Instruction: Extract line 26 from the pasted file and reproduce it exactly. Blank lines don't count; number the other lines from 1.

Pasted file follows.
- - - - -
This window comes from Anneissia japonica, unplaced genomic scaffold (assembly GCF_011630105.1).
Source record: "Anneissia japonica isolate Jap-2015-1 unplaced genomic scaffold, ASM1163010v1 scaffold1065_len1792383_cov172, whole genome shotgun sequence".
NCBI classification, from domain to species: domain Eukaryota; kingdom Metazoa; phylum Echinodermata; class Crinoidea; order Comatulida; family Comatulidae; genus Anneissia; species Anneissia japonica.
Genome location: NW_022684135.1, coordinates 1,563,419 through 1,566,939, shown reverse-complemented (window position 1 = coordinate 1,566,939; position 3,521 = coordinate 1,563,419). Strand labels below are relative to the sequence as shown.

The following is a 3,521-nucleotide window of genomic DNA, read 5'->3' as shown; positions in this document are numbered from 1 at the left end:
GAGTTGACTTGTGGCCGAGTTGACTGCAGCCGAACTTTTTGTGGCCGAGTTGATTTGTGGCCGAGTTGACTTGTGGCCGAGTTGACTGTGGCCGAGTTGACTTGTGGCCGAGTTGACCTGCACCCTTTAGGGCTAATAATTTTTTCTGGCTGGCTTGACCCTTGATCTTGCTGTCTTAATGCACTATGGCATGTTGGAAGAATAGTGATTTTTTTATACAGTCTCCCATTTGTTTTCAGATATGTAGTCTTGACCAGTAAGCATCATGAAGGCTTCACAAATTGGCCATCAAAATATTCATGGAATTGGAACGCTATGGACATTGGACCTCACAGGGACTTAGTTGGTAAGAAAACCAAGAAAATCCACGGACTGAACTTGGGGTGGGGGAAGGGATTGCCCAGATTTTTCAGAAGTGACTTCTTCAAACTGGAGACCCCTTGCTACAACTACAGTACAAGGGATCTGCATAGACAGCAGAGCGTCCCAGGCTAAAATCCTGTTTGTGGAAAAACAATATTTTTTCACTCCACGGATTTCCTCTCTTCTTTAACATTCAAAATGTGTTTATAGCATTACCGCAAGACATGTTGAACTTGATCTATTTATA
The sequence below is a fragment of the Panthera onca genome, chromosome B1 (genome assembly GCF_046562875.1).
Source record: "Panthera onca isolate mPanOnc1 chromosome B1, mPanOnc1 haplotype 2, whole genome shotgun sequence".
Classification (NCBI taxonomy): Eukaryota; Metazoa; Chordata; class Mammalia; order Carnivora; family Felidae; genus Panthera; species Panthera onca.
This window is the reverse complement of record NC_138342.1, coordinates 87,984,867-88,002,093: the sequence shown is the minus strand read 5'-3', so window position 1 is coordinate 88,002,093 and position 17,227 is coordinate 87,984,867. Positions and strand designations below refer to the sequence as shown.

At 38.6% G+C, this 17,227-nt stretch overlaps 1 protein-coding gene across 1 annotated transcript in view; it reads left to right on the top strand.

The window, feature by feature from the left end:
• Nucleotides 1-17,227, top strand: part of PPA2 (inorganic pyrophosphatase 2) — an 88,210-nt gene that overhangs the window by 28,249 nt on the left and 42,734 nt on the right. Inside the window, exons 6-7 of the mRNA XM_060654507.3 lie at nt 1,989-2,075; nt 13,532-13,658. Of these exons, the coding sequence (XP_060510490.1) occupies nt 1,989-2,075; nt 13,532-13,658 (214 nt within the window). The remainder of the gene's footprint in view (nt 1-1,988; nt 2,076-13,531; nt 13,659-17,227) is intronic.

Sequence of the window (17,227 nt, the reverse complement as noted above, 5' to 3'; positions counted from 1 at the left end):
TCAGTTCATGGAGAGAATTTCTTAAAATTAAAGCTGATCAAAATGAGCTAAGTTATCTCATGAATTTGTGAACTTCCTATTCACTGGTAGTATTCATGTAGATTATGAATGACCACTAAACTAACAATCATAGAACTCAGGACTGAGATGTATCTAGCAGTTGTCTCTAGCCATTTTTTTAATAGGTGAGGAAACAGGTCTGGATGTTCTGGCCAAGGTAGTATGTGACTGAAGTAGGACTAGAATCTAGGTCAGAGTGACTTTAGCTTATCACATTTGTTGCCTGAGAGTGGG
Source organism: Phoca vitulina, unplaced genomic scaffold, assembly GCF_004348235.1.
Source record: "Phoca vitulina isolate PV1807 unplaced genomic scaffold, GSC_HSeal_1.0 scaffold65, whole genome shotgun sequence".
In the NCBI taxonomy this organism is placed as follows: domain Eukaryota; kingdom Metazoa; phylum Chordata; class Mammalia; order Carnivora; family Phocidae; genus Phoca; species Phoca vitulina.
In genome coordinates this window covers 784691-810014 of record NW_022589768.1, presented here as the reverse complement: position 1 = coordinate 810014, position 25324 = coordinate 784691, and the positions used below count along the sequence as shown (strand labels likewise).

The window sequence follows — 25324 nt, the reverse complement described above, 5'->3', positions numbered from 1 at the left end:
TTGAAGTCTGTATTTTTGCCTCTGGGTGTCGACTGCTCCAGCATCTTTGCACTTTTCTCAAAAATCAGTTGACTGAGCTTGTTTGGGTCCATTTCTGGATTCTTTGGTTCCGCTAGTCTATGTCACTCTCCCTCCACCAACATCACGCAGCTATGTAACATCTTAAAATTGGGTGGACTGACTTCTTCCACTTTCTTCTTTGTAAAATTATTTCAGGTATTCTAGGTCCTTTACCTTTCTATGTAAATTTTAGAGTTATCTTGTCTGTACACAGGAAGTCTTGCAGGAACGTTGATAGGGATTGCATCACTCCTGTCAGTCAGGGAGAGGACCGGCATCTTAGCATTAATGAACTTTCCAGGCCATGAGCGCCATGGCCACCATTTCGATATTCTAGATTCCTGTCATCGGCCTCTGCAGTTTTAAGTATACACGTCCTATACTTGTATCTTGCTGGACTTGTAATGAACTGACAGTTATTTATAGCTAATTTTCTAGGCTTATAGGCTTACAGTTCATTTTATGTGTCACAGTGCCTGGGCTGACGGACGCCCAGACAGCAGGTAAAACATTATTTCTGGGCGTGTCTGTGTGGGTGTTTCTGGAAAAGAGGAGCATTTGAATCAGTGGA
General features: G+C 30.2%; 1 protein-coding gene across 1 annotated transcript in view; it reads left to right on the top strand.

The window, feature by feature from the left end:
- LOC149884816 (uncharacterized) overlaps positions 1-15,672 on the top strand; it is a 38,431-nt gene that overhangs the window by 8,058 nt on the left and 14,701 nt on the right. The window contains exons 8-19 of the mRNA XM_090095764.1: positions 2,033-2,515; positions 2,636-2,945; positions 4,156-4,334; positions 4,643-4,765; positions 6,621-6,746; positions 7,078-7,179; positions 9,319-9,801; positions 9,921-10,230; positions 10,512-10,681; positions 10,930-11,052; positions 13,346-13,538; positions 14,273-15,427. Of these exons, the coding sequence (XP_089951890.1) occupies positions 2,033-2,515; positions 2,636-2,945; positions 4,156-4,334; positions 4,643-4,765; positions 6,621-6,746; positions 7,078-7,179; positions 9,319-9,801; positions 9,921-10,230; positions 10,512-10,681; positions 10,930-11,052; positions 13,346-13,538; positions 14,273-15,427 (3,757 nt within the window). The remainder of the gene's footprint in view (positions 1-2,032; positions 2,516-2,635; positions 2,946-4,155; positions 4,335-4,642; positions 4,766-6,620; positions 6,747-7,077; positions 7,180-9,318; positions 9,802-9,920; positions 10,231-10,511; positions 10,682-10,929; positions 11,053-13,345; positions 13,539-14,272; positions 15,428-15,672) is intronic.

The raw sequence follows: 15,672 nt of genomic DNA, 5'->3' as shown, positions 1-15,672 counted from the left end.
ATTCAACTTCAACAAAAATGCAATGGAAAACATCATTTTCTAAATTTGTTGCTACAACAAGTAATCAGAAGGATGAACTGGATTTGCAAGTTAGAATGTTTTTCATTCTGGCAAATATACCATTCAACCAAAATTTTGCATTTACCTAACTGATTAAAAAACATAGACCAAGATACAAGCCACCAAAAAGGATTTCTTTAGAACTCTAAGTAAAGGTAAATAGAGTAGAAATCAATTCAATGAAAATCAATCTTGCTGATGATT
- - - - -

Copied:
ATTCAACTTCAACAAAAATGCAATGGAAAACATCATTTTCTAAATTTGTTGCTACAACAAGTAATCAGAAGGATGAACTGGATTTGCAAGTTAGAATGTTTTTCATTCTGGCAAATATACCATTCAACCAAAATTTTGCATTTACCTAACTGATTAAAAAACATAGACCAAGATACAAGCCACCAAAAAGGATTTCTTTAGAACTCTAAGTAAAGGTAAATAGAGTAGAAATCAATTCAATGAAAATCAATCTTGCTGATGATT